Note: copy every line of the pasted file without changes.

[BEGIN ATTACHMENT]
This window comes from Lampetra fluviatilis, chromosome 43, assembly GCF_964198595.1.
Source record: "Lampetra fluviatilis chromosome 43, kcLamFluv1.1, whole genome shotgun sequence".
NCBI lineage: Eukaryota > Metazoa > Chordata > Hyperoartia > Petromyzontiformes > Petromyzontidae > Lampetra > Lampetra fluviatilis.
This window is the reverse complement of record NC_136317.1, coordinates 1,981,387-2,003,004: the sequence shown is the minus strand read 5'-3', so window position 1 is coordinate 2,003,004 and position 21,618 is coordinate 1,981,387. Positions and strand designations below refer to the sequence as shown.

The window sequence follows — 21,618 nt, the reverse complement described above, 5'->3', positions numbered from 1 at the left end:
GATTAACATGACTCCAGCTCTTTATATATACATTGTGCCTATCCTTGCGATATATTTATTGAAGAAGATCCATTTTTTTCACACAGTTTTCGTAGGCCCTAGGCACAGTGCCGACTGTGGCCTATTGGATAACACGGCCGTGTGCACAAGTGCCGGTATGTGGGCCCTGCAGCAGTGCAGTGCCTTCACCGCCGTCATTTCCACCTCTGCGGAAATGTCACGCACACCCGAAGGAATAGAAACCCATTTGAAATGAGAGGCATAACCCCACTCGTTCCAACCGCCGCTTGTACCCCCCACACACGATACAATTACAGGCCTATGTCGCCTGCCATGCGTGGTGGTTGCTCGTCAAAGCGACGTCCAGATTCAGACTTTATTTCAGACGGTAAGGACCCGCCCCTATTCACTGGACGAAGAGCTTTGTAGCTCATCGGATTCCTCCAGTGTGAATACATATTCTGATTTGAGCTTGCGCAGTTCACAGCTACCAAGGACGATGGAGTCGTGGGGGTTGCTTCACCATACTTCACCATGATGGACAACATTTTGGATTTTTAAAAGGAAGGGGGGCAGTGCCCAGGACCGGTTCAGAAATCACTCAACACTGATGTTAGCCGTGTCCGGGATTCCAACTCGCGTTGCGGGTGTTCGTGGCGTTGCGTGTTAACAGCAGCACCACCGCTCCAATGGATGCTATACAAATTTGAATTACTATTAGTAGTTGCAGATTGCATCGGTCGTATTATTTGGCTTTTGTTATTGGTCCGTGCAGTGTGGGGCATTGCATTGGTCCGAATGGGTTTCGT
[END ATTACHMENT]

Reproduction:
This window comes from Lampetra fluviatilis, chromosome 43, assembly GCF_964198595.1.
Source record: "Lampetra fluviatilis chromosome 43, kcLamFluv1.1, whole genome shotgun sequence".
NCBI lineage: Eukaryota > Metazoa > Chordata > Hyperoartia > Petromyzontiformes > Petromyzontidae > Lampetra > Lampetra fluviatilis.
This window is the reverse complement of record NC_136317.1, coordinates 1,981,387-2,003,004: the sequence shown is the minus strand read 5'-3', so window position 1 is coordinate 2,003,004 and position 21,618 is coordinate 1,981,387. Positions and strand designations below refer to the sequence as shown.

The window sequence follows — 21,618 nt, the reverse complement described above, 5'->3', positions numbered from 1 at the left end:
GATTAACATGACTCCAGCTCTTTATATATACATTGTGCCTATCCTTGCGATATATTTATTGAAGAAGATCCATTTTTTTCACACAGTTTTCGTAGGCCCTAGGCACAGTGCCGACTGTGGCCTATTGGATAACACGGCCGTGTGCACAAGTGCCGGTATGTGGGCCCTGCAGCAGTGCAGTGCCTTCACCGCCGTCATTTCCACCTCTGCGGAAATGTCACGCACACCCGAAGGAATAGAAACCCATTTGAAATGAGAGGCATAACCCCACTCGTTCCAACCGCCGCTTGTACCCCCCACACACGATACAATTACAGGCCTATGTCGCCTGCCATGCGTGGTGGTTGCTCGTCAAAGCGACGTCCAGATTCAGACTTTATTTCAGACGGTAAGGACCCGCCCCTATTCACTGGACGAAGAGCTTTGTAGCTCATCGGATTCCTCCAGTGTGAATACATATTCTGATTTGAGCTTGCGCAGTTCACAGCTACCAAGGACGATGGAGTCGTGGGGGTTGCTTCACCATACTTCACCATGATGGACAACATTTTGGATTTTTAAAAGGAAGGGGGGCAGTGCCCAGGACCGGTTCAGAAATCACTCAACACTGATGTTAGCCGTGTCCGGGATTCCAACTCGCGTTGCGGGTGTTCGTGGCGTTGCGTGTTAACAGCAGCACCACCGCTCCAATGGATGCTATACAAATTTGAATTACTATTAGTAGTTGCAGATTGCATCGGTCGTATTATTTGGCTTTTGTTATTGGTCCGTGCAGTGTGGGGCATTGCATTGGTCCGAATGGGTTTCGT